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Hugo Lloris's errors for Tottenham and why he is still a top goalkeeper
Last Updated: 30/04/18 6:41pm
Hugo Lloris's tendency to make mistakes is a worry for Tottenham but it does not necessarily mean he is not a good goalkeeper, writes Adam Bate.
Tottenham coach Mauricio Pochettino's decision to select back-up goalkeeper Michel Vorm ahead of Hugo Lloris for the club's FA Cup semi-final defeat to Manchester United invited criticism, particularly when the Dutchman was partially culpable for the opening goal. But Lloris's errors have also seen him under scrutiny this season.
The Spurs captain was questioned at the start of April when he misjudged a cross to allow Alvaro Morata to head home the opening goal for Chelsea at Stamford Bridge. Lloris was then a little unfortunate in the very next game against Stoke when an attempted clearance ricocheted off opposition striker Mame Biram Diouf to gift him an equaliser.
Regarded by his admirers as rare mistakes, Lloris nevertheless had also made what Opta defines as errors leading to goals in the reverse fixtures against both Chelsea and Stoke. Indeed, the statistics show that Lloris has made more errors leading to goals over the past three seasons than any other player in the Premier League.
Lloris has made 10 such mistakes since the summer of 2015 with five of them coming in the current campaign. Half of those 10 errors have come in matches against Chelsea, Manchester City and north London rivals Arsenal, creating a feeling that Lloris is even more likely to make a mistake when the stakes are at their highest.
What is even more worrying for the Frenchman is that he cannot point to his errors being harshly punished. Lloris has also made a total of 20 errors leading to shots in this three-year period - that is seven more than any other Premier League player. Despite his reputation, there is significant evidence to suggest he is the most error-prone player in the country.
Even so, his reputation remains. In October, Lloris was instrumental in Tottenham earning a 1-1 draw against Real Madrid in the Bernabeu. "Hugo was fantastic," said Pochettino afterwards. "He deserves big praise from everyone. He showed his real level. You had the opportunity to see why Hugo is one of the best goalkeepers in the world."
So how can Lloris's status as a top-class goalkeeper be married up with this tendency to make more mistakes than others? There are the saves such as the one from Karim Benzema that evening, of course. But perhaps understanding the reasons why Lloris is regarded so highly can also help to explain why he is more likely to make mistakes than others.
The ability to sweep up behind the defence is one of his key attributes. Lloris is not only required to read the situation to intercept those balls that go in behind the back line but also have the pace to come out and deal with them. It is an important skill. Ederson's excellence in dealing with such situations has been vital to Manchester City's success, for example.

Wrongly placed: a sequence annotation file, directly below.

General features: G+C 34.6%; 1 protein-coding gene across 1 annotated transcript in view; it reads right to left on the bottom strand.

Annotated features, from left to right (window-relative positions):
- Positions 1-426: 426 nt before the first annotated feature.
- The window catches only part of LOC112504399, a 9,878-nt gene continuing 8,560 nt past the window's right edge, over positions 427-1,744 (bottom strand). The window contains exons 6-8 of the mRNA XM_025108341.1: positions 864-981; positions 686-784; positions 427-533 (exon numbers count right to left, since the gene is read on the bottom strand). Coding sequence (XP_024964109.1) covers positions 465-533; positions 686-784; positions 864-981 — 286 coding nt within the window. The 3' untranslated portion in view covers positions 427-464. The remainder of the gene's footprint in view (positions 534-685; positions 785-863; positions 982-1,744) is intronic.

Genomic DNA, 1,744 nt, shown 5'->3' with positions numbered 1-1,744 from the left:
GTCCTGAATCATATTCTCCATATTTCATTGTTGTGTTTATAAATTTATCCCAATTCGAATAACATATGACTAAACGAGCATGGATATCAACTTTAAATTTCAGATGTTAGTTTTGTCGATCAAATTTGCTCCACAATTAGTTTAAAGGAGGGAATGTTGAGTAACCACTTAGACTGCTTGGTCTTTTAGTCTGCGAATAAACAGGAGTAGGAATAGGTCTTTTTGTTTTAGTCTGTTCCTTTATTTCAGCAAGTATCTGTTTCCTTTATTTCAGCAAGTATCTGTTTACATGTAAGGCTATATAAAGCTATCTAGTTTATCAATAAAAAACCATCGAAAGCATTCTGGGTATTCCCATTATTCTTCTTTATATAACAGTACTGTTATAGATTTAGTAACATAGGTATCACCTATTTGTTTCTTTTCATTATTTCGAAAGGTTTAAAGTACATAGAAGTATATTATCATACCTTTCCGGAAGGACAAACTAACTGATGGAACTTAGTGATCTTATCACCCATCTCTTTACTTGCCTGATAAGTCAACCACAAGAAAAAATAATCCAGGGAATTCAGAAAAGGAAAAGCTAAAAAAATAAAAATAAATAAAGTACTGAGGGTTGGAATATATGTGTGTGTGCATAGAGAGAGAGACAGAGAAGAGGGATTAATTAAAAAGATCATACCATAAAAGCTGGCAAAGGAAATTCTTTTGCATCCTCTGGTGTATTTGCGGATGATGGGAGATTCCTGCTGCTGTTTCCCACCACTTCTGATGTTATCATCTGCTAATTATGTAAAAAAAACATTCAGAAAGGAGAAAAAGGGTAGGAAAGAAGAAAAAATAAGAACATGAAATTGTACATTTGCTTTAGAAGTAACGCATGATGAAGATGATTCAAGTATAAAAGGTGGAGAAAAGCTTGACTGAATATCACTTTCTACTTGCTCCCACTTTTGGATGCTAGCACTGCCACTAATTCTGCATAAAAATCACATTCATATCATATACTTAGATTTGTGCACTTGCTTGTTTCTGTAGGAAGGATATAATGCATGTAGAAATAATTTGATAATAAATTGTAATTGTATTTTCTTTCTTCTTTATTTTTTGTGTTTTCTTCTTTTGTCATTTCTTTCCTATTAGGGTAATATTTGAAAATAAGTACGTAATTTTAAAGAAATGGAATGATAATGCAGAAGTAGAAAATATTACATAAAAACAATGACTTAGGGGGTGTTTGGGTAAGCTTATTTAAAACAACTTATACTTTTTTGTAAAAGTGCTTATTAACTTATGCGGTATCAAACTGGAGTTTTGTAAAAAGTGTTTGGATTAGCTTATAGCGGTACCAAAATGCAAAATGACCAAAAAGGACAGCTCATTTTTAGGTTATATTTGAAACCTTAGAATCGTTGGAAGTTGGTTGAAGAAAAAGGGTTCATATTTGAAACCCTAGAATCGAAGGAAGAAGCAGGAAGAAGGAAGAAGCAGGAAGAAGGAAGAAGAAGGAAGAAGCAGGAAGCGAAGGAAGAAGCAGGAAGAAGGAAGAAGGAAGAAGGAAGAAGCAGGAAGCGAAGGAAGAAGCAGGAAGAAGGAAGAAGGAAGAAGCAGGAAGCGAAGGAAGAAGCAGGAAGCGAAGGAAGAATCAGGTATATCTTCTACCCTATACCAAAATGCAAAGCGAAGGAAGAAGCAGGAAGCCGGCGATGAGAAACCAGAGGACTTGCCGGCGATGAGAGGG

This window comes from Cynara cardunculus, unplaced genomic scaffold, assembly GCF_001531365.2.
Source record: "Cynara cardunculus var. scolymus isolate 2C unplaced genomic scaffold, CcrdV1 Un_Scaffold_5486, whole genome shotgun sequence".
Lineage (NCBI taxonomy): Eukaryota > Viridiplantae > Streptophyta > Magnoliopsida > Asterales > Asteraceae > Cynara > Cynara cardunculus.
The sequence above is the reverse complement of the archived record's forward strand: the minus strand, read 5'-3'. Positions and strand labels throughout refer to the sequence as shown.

According to Opta, Ederson has come off his line to sweep up behind his defence on 40 occasions this season, the most by any Premier League goalkeeper. But the man second on the list is Lloris with 32. In fact, he has done so 106 times over the past three seasons - more than anyone else - with an above average success rate of 96.2 per cent.
Trying to stop opponents from getting clear-cut opportunities is not without its risks. An unsuccessful sweeper keeper can be made to look very foolish - as was the case with Lloris against Stoke. Staying on the line is less likely to attract criticism because the more eye-catching errors can be avoided. But that does not make it the right thing to do.
It is a similar story when it comes to distribution too. Lloris is expected to build from the back at Tottenham. Again, only Ederson has played more passes inside his own half this season. Both men are good at it. They are among the four regular goalkeepers with a passing accuracy in excess of 90 per cent when attempting to play this type of pass.
However, the fact that Lloris plays such passes so often - he has attempted over 700 more of these passes than anyone else over the past three seasons - also means he misplaces more of them than any other goalkeeper too. His total of 244 failed passes inside his own half is yet another Premier League high for Lloris.
Pochettino, like Pep Guardiola, regards this as a price worth paying in order to play the style of football that he demands. Perhaps that is the crux of it with Lloris. The number of errors is alarming and some cannot be excused. But others are a natural consequence of his style. Paradoxically, it could be that Lloris is both prone to error and a top-class goalkeeper.
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